Friday, March 30th, 2007
by Elizabeth Koch
Part travelogue and part convoluted love story, The World Tour Compatibility Test is a series of true stories set in exotic locales, as two American writers decide whether to break up or move in together. Click to catch up on Shanghai, Beijing, Tokyo, a little more Tokyo, two entries in Nara,and two in Kyoto.
When we arrive in Tokyo, Todd and I step off the bullet train and hail a cab, fully aware of the $40 we’re about to blow just getting to our hotel. We’re too hung-over and tired to care.
In the back seat of the taxi, I press my face to the window and take in the shimmering skyscrapers and rolling green hills and feel terror swelling in my throat. We’re back in Tokyo at my insistence. I’ve already decided that Tokyo is my favorite place in the world and that moving here will strip me of hatred and doubt and allow me to emerge as the person I’m supposed to be, as if Tokyo were a glamorous filling station and I a weathered, sputtering old Mustang in need of a good overhaul. Granted, my opinion is based on our previous three-day stay at the Claska Hotel, where breakfast was too cute to eat and the concierge practically threw himself down the elevator shaft to please us, but the lunacy of my plan has no bearing on my attachment to it. I’ve got my future all mapped out. I can’t afford to be wrong here.
My dread only deepens when the taxi pulls into a long driveway in the middle of a barren stretch of the financial district. None of Tokyo’s quirky charm is within eyeshot—no pet groomers, no candy lingerie shops, no crepe trucks with tinkling bells. Surely the driver has made a mistake. Surely this is not where we’ll be spending our final two days in the Eastern Hemisphere, in this giant aluminum warehouse, so dirty and rickety you’d imagine a tornado coughed it up.
“You booked us a room in a mental institution,” Todd says, his first words to me since my little meltdown in the Kyoto train station.
“I’m sorry,” I say.
And then there’s the inside. The lobby is less a lobby than a Communist-era convention center. Information booths and giant polyester plants hold court in every corner of the room. Flyers litter the floor. An assortment of uniformed folk huddle in their various tribes: pilots and flight attendants, paper-thin sailors, a crew of pasty-looking tourists with camping gear and fat ankles.
“This can’t be right,” I say.
“Unbelievable,” Todd agrees.
A woman in a nurse’s uniform approaches us and bows. “Checking in?”
I don’t know what to say. I’m afraid if I open my mouth something hateful will come out. I might punch her. She cocks her head and smiles with pinched eyebrows.
“I think we made a mistake,” Todd says.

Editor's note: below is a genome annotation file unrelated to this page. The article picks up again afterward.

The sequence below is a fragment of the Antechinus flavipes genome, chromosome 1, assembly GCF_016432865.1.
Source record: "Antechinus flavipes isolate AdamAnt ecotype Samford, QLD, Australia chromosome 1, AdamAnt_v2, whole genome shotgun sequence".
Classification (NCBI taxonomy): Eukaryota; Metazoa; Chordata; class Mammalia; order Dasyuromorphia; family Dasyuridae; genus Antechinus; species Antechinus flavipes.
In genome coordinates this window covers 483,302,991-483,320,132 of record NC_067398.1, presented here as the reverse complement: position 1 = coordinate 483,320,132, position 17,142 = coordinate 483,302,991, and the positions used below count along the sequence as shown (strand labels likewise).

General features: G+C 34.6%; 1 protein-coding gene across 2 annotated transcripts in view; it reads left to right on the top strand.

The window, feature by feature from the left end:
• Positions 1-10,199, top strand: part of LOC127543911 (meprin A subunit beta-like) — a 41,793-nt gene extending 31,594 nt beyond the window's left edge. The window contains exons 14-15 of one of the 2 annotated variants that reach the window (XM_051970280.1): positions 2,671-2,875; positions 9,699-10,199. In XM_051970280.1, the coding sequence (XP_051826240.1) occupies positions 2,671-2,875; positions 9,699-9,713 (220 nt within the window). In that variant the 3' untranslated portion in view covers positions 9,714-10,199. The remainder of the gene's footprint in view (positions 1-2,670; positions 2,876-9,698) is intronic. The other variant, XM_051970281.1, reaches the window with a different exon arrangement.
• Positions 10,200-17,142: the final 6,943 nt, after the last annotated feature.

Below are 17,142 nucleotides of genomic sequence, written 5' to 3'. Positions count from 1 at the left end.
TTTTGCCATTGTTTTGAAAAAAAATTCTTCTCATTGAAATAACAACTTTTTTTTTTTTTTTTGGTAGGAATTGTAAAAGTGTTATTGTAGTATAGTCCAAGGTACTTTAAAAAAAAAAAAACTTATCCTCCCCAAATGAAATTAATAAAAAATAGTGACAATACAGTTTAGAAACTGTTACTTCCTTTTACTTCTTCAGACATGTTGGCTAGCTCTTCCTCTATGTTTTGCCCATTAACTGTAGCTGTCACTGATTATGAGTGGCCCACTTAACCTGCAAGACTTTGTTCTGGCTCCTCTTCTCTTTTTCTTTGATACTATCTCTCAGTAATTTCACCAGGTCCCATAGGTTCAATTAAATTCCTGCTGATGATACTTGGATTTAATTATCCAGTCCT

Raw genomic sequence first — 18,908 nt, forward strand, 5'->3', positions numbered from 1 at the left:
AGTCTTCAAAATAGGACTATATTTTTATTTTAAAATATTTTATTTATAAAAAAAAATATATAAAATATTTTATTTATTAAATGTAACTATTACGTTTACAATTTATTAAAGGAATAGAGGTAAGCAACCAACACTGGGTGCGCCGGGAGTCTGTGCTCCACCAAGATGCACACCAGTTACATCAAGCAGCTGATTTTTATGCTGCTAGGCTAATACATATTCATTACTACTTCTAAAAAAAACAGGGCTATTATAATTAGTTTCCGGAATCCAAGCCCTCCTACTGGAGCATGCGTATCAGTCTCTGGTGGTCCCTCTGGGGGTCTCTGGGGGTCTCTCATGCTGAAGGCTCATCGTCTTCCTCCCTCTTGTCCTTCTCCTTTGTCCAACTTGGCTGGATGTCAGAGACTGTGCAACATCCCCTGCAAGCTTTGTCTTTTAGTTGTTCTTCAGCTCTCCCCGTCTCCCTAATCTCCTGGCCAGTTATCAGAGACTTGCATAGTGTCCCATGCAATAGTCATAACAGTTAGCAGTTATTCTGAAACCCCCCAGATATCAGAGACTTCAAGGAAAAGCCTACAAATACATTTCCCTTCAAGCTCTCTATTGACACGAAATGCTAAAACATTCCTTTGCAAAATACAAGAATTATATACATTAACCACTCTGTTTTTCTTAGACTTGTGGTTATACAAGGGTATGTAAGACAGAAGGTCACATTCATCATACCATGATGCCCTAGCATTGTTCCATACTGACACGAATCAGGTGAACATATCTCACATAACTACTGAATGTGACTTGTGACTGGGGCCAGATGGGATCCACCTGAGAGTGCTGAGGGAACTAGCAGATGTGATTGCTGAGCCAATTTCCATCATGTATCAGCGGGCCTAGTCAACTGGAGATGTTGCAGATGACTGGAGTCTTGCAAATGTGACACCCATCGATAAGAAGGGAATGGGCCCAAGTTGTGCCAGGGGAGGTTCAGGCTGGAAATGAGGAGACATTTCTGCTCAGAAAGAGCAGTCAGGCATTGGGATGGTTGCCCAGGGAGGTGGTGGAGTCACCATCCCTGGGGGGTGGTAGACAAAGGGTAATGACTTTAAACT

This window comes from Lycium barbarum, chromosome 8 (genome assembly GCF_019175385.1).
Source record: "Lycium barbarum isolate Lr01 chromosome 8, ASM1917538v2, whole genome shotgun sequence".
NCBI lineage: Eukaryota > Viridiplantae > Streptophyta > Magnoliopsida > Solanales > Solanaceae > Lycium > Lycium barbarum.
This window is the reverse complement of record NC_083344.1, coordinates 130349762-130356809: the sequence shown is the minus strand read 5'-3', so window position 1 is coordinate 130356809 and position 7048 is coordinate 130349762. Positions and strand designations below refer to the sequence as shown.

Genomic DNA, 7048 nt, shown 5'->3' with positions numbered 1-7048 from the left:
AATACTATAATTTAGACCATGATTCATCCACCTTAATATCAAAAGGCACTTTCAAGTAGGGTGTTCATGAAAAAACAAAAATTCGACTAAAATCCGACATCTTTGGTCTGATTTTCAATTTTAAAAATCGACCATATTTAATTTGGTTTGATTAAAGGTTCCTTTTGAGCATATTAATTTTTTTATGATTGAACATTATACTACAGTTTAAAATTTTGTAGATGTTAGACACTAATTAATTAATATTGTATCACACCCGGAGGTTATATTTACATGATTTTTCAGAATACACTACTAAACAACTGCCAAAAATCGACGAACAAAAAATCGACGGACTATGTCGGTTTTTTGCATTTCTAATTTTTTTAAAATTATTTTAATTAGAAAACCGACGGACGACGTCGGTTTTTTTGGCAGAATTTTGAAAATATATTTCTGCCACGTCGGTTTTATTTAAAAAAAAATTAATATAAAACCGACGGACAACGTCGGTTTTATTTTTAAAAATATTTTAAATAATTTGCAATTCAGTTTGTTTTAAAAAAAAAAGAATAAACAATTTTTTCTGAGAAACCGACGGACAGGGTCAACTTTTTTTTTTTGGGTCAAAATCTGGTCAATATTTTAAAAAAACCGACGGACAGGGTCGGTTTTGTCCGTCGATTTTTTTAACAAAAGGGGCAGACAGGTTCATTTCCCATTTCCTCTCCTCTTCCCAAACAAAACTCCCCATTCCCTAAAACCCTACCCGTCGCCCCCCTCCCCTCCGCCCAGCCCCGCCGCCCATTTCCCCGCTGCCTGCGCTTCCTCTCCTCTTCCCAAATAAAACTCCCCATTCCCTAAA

We walk outside and hail a cab.
“Where should we go?” I ask, knowing full well where we are going.
“Wherever you want,” Todd says, also knowing.
“Park Hyatt,” I say to the cab driver. The Park Hyatt is possibly the most expensive hotel in the city. Most of the world knows it as the silent, moody star of Lost in Translation, Sofia Coppola’s dull and head-achy homage to loneliness, where rich people walk around depressed and semi-suicidal for no apparent reason. I realize that I’m not one to judge rich people who walk around depressed and semi-suicidal for no apparent reason. Nor am I one to judge rich people who hemorrhage money when their surroundings fail them, as much as I detest that sort of person, for that’s precisely what I’m about to do.
The cab pulls into circular driveway of the Park Hyatt, and the building is so glossy, so silver screen glamorous, that I feel sick upon arrival. I thought I could swing it. I thought I could throw guilt out the window and just luxuriate in Eastern opulence for two days. But guilt isn’t the sort of thing you can just toss out the window. Like cigarette ash or chewing gum, guilt tends to boomerang back and smack the face of your traveling companion.
The automatic taxi doors open and two bellboys appear. They relieve Todd and me of our backpacks and swiftly unload our luggage from the trunk. A concierge bows and invites us to join him at a small counter next to the driveway. “My I have your last name or confirmation number?”
“We don’t, er, have a room yet.”
He raises his eyebrows.
My palms start to sweat. For the second time in one day, I am stricken mute in the face of a hotel attendant. I don’t know how to explain our situation in a way that won’t make us sound like grubby tourists who go around checking into hotels we’ve seen in movies. I’m equally afraid of sounding like an intolerant rich bitch for bailing on the previous hotel, which I realize makes no sense, considering our chances of getting a room here would increase precipitously if he indeed thinks I am a rich bitch.
Todd nudges me.
I tell the concierge that we need a room.
He finds us one.
Except that only junior suites are left, and the price of the room is so high that something in my head pops upon hearing it.
“I may be having an aneurism,” I say to Todd as we follow the attendant across the lobby. “If I die, please don’t let anyone know it was in the Park Hyatt.”
Todd puts his arm around me. “Please stop. Whatever you’re doing to yourself right now, just stop.”
Todd is fully aware of my disturbed and convoluted relationship with money. Specifically, he knows that even though I was born into an obscenely wealthy family, I do not toss money around like garden fertilizer, especially not in places where anyone is likely to see me. I want people to like me, and as a small child growing up in a small town, I learned that having money makes people sort of hate you on the spot, so for most of my life I’ve invested great amounts of creative energy into pretending I don’t have any.
How this plays out: to this day I prefer moth-eaten sweaters and flea market jeans and carry around the same water bottle until the label rots off and multi-colored bacteria blooms on the lip. I rarely wear make-up and never comb my hair and wear shoes so ugly that one boyfriend accused me of trying to turn him off, which come to think of it, may have had a little truth to it. Shopping makes me feel bloated and weak-kneed and very bad about myself, so the only time I buy clothing and jewelry is when I’m around my mother, whose disapproval of my “poor-boying it,” as she calls it, makes me so nervous that I spend $200 on a pair of silk knee-socks just to appease her.
Gratitude is in me somewhere, but so buried in shame I have trouble finding it.